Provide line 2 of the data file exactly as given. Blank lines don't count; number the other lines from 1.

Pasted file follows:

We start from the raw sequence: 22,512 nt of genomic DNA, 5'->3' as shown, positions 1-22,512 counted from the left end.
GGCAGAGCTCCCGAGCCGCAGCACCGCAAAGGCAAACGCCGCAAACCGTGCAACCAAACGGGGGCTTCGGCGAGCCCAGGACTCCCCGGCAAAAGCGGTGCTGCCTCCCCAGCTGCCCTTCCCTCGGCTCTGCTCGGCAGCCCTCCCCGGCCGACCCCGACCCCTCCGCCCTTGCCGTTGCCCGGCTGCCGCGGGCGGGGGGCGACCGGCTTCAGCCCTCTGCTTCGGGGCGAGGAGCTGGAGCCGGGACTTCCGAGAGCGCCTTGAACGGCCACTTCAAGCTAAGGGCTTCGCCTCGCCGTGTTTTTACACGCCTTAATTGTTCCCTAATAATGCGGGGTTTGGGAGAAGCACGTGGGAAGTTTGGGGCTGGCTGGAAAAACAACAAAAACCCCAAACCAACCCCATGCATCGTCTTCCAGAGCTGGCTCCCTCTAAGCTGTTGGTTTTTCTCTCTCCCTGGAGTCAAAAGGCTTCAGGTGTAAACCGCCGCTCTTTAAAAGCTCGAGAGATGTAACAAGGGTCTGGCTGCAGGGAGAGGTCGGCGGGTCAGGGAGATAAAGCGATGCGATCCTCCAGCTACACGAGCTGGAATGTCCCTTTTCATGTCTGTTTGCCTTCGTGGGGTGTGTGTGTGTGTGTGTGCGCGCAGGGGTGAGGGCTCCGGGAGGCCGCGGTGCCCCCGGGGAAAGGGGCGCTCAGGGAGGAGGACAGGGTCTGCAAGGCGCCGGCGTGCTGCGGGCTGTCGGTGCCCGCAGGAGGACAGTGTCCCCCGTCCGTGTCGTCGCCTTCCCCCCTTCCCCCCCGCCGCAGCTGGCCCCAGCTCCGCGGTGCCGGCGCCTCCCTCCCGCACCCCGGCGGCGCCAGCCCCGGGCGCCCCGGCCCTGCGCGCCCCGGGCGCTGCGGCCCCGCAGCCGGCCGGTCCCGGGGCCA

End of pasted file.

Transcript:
GGCAGAGCTCCCGAGCCGCAGCACCGCAAAGGCAAACGCCGCAAACCGTGCAACCAAACGGGGGCTTCGGCGAGCCCAGGACTCCCCGGCAAAAGCGGTGCTGCCTCCCCAGCTGCCCTTCCCTCGGCTCTGCTCGGCAGCCCTCCCCGGCCGACCCCGACCCCTCCGCCCTTGCCGTTGCCCGGCTGCCGCGGGCGGGGGGCGACCGGCTTCAGCCCTCTGCTTCGGGGCGAGGAGCTGGAGCCGGGACTTCCGAGAGCGCCTTGAACGGCCACTTCAAGCTAAGGGCTTCGCCTCGCCGTGTTTTTACACGCCTTAATTGTTCCCTAATAATGCGGGGTTTGGGAGAAGCACGTGGGAAGTTTGGGGCTGGCTGGAAAAACAACAAAAACCCCAAACCAACCCCATGCATCGTCTTCCAGAGCTGGCTCCCTCTAAGCTGTTGGTTTTTCTCTCTCCCTGGAGTCAAAAGGCTTCAGGTGTAAACCGCCGCTCTTTAAAAGCTCGAGAGATGTAACAAGGGTCTGGCTGCAGGGAGAGGTCGGCGGGTCAGGGAGATAAAGCGATGCGATCCTCCAGCTACACGAGCTGGAATGTCCCTTTTCATGTCTGTTTGCCTTCGTGGGGTGTGTGTGTGTGTGTGTGCGCGCAGGGGTGAGGGCTCCGGGAGGCCGCGGTGCCCCCGGGGAAAGGGGCGCTCAGGGAGGAGGACAGGGTCTGCAAGGCGCCGGCGTGCTGCGGGCTGTCGGTGCCCGCAGGAGGACAGTGTCCCCCGTCCGTGTCGTCGCCTTCCCCCCTTCCCCCCCGCCGCAGCTGGCCCCAGCTCCGCGGTGCCGGCGCCTCCCTCCCGCACCCCGGCGGCGCCAGCCCCGGGCGCCCCGGCCCTGCGCGCCCCGGGCGCTGCGGCCCCGCAGCCGGCCGGTCCCGGGGCCA